I can say honestly and without exaggeration that the Western Wall, the qotel, was probably the most powerful holy spot I have ever experienced. It is all that really remains of the second Temple, part of the great platform that Herod the Great built to support it by shimming off the rocky top of Mount Moriah on which is stood. In some way to understand the Temple Mount is to understand Jerusalem, it seems to me. Jewish tradition teaches that the Temple Mount is the focal point of Creation. In the center of the mountain lies a stone, called the Foundation Stone of the world. On top of the mountain is believed to be the rock on which Abraham was about to sacrifice Isaac. Over that now sits the Dome of the Rock, one of the three holiest places in Islam. This is where the First and Second Temple were built, and the Ark of the Covenant was set. Jews believe the "Jerusalem was chosen by God as the dwelling place of the Shekinah," and a large a large placard told us that, even though the Temple in now gone, the Divine Presence--the Shekinah--never moves from the Western Wall.

The Wall itself is now considered a synagogue, an official place of worship. There is security screening getting into the area, a fence about 50 yards back separating the sacred space, another fence dividing the men from the women, and someone there issuing skull caps to anyone who does have one. I felt a little silly at first donning my white yamulka, but Bible in hand in made my way up to the Wall and found an open spot, and laid my forehead on it the Wall. It felt like the Wall was vibrating. I opened up my Bible and just happened to have Psalm 20 next in line to read, and it was perfect.
May God send you help from the sanctuary,
and give you support from Zion.
May he remember all your offerings...
May God grant you your heart's desire,
and fulfill all your plans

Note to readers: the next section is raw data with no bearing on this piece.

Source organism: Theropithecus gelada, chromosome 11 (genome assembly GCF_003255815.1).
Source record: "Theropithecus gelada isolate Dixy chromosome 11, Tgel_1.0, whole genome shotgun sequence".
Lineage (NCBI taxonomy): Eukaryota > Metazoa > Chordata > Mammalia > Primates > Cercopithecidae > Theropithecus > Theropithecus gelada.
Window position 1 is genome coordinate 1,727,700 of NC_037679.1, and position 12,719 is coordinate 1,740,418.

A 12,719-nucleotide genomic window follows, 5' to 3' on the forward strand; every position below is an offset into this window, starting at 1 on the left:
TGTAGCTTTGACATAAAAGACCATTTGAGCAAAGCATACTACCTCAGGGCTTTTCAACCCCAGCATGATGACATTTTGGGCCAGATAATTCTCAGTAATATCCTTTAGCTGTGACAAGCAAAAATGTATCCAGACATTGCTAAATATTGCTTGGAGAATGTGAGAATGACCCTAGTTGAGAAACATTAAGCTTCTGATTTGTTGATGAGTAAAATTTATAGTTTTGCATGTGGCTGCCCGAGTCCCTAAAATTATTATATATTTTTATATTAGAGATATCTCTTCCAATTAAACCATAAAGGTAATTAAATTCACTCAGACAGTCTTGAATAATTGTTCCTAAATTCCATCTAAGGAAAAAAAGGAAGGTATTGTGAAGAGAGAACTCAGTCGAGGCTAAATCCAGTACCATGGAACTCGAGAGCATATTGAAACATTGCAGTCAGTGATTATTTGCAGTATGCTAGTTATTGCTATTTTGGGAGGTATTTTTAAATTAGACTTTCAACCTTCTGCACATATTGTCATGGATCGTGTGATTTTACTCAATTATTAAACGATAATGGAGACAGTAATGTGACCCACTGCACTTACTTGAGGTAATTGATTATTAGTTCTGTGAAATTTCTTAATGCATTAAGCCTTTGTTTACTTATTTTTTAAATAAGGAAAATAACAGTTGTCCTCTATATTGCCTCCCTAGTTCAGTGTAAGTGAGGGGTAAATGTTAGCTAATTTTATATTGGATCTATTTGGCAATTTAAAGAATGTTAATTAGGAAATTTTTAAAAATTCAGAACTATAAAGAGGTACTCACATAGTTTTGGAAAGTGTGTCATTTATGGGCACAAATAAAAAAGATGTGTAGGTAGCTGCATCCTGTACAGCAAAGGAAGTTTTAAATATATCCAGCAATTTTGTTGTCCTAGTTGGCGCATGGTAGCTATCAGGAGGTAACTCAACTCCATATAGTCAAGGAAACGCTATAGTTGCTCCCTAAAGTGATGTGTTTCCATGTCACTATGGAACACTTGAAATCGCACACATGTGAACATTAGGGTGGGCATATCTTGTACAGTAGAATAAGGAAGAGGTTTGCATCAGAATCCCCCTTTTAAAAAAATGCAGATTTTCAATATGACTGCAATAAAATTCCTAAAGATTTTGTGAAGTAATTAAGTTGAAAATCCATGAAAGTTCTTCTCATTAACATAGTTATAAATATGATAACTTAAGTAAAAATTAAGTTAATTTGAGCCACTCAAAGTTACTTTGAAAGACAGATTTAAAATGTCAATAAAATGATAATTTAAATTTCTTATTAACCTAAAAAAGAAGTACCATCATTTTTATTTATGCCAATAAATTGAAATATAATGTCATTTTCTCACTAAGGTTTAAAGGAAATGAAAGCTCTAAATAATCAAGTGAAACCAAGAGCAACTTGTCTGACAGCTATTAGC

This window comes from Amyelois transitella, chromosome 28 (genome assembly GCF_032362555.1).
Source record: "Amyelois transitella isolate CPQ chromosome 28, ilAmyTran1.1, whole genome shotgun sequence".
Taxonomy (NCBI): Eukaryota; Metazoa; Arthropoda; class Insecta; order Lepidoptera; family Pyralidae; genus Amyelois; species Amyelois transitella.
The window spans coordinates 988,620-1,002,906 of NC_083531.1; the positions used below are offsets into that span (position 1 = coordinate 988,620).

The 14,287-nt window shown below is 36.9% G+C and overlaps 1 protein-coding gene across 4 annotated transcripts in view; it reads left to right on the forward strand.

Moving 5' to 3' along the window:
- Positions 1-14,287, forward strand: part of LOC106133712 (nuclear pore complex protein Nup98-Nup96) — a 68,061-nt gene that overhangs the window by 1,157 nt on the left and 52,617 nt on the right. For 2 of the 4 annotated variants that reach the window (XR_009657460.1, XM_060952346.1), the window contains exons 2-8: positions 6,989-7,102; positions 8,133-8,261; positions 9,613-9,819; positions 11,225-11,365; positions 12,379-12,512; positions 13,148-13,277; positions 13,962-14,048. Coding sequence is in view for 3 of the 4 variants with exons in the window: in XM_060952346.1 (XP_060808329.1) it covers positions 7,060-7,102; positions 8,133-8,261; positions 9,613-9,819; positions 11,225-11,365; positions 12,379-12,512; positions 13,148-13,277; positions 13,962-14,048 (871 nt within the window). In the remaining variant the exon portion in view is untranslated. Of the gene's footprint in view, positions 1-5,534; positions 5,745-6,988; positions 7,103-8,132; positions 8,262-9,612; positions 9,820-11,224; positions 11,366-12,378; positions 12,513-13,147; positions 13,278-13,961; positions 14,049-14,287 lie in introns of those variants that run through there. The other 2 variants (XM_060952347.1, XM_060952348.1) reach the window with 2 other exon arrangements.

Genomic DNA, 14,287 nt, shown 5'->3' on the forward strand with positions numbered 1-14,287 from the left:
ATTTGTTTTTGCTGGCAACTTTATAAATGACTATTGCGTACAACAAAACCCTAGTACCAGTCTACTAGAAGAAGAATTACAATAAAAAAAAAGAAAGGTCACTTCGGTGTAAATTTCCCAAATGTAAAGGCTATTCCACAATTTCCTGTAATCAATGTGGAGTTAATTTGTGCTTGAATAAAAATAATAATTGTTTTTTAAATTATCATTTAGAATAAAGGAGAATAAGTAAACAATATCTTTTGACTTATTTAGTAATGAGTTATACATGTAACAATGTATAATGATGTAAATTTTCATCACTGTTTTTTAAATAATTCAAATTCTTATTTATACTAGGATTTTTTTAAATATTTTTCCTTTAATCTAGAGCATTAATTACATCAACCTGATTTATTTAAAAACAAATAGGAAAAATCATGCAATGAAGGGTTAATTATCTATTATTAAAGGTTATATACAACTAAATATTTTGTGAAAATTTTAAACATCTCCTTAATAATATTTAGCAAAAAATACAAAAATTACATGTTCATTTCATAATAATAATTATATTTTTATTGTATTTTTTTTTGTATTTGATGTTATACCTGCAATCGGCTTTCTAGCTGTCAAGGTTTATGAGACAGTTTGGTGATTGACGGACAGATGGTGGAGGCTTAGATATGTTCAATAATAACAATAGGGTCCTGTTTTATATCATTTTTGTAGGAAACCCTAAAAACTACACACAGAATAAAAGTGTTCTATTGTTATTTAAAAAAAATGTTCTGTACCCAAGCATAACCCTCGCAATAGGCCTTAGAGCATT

I thought of Valjean's 6th grade class at Salesian School in Aptos first (since I am on assigment from them to put there prayer request in a crack in the Wall, which I did); and then I was trying to think of everyone I knew and loved, and carry their intentions there too. I'm afraid to say any more about what the experience was like, but I read Psalm 20 again. It felt like the Wall was carrying suffering, and absorbing it but vibrating with it too. The psalm felt so real, more real than any psalm ever had. At one point someone had put a chair behind me to sit down, as is done, but I didn't want to take up any more time in the space. But I stayed outside the fenced in area for a good long time again. It was really extraordinary.

The security line and the queue for the Dome of the Rock and the al-Aqsa Mosque were both so long, so I headed back to the hotel to see if I could get my room. It's a good long walk. It was still not ready but the gentleman told me that it would be soon so he sent me over to some couches to sit down. At which point I fell fast asleep (I had been up a while by then...) and woke up only when the same man was right over me me saying, "Sir! Sir Your room is ready!" So I settled in the room, showered and changed and headed out again and spent all afternoon walking and exploring again. I went back to the Wall, but the Temple Mount itself was closed to the public, so I still didn't get to see the Dome and the moasque. But that is on our itinerary for tomorrow. I also walked down through Lion's Gate, which it is believed the Messiah will enter, and down to look over the Kidron Valley (how many times I have sung about that in the Passion of St John? Jesus went out with his disciples across the Kidron Valley...), and then down to the Tomb of Mary, which is supposed to be the holiest church in Jerusalem, but it was closed too. From there you can see Gethsemane, the Mount of Olives, etc. but I didn't climb it yet. And then back through the Armenian Quarter and all the suqs (markets), and then finally back to the hotel where I crashed again. The rest of the group arrived around 6::45, and we had a sumptuous buffet dinner, and got right on the bus and went back to the Temple Mount again. I had no idea we were going at it right away. Our tour guide gave us a walking tour underneath the Western Wall, all the archeological tunnels, the huge stones layered below the present Arab Quarter, and the ancient cisterns, and finally even to the bedrock that is the foundation of the Temple. Simply amazing.

We'll be back there tomorrow for a tour of the Temple Mount which was actaully a garbage dump for many years after the destruction of the Second Temple. When the Muslims took over they recognized its holiness (which apparently the Christians did not) and built on it these two great structures, which we shall see tomorrow. Now, finally to bed...